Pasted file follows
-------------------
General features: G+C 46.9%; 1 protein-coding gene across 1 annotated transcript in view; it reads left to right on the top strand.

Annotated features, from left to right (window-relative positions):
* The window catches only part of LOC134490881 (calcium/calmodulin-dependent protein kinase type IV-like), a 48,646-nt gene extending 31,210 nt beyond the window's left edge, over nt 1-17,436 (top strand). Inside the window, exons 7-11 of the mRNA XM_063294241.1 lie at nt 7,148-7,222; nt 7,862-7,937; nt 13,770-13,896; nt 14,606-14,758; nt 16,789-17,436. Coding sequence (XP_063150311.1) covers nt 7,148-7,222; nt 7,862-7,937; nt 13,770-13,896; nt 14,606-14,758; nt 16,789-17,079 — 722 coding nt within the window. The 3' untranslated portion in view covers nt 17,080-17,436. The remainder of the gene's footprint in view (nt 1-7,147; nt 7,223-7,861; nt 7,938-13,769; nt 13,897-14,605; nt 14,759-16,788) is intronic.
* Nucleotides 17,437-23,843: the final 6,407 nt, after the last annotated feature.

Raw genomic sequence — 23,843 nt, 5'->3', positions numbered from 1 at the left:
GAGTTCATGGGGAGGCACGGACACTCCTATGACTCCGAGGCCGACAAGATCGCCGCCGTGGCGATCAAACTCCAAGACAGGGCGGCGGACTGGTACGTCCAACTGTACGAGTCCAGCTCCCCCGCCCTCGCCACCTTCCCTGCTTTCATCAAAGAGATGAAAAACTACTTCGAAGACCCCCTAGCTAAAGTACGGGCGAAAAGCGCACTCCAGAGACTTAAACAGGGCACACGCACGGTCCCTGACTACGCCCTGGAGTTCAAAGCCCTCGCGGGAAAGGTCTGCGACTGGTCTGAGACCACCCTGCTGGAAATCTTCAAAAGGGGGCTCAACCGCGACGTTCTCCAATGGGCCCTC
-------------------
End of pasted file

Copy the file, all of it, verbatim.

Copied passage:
General features: G+C 46.9%; 1 protein-coding gene across 1 annotated transcript in view; it reads left to right on the top strand.

Annotated features, from left to right (window-relative positions):
* The window catches only part of LOC134490881 (calcium/calmodulin-dependent protein kinase type IV-like), a 48,646-nt gene extending 31,210 nt beyond the window's left edge, over nt 1-17,436 (top strand). Inside the window, exons 7-11 of the mRNA XM_063294241.1 lie at nt 7,148-7,222; nt 7,862-7,937; nt 13,770-13,896; nt 14,606-14,758; nt 16,789-17,436. Coding sequence (XP_063150311.1) covers nt 7,148-7,222; nt 7,862-7,937; nt 13,770-13,896; nt 14,606-14,758; nt 16,789-17,079 — 722 coding nt within the window. The 3' untranslated portion in view covers nt 17,080-17,436. The remainder of the gene's footprint in view (nt 1-7,147; nt 7,223-7,861; nt 7,938-13,769; nt 13,897-14,605; nt 14,759-16,788) is intronic.
* Nucleotides 17,437-23,843: the final 6,407 nt, after the last annotated feature.

Raw genomic sequence — 23,843 nt, 5'->3', positions numbered from 1 at the left:
GAGTTCATGGGGAGGCACGGACACTCCTATGACTCCGAGGCCGACAAGATCGCCGCCGTGGCGATCAAACTCCAAGACAGGGCGGCGGACTGGTACGTCCAACTGTACGAGTCCAGCTCCCCCGCCCTCGCCACCTTCCCTGCTTTCATCAAAGAGATGAAAAACTACTTCGAAGACCCCCTAGCTAAAGTACGGGCGAAAAGCGCACTCCAGAGACTTAAACAGGGCACACGCACGGTCCCTGACTACGCCCTGGAGTTCAAAGCCCTCGCGGGAAAGGTCTGCGACTGGTCTGAGACCACCCTGCTGGAAATCTTCAAAAGGGGGCTCAACCGCGACGTTCTCCAATGGGCCCTC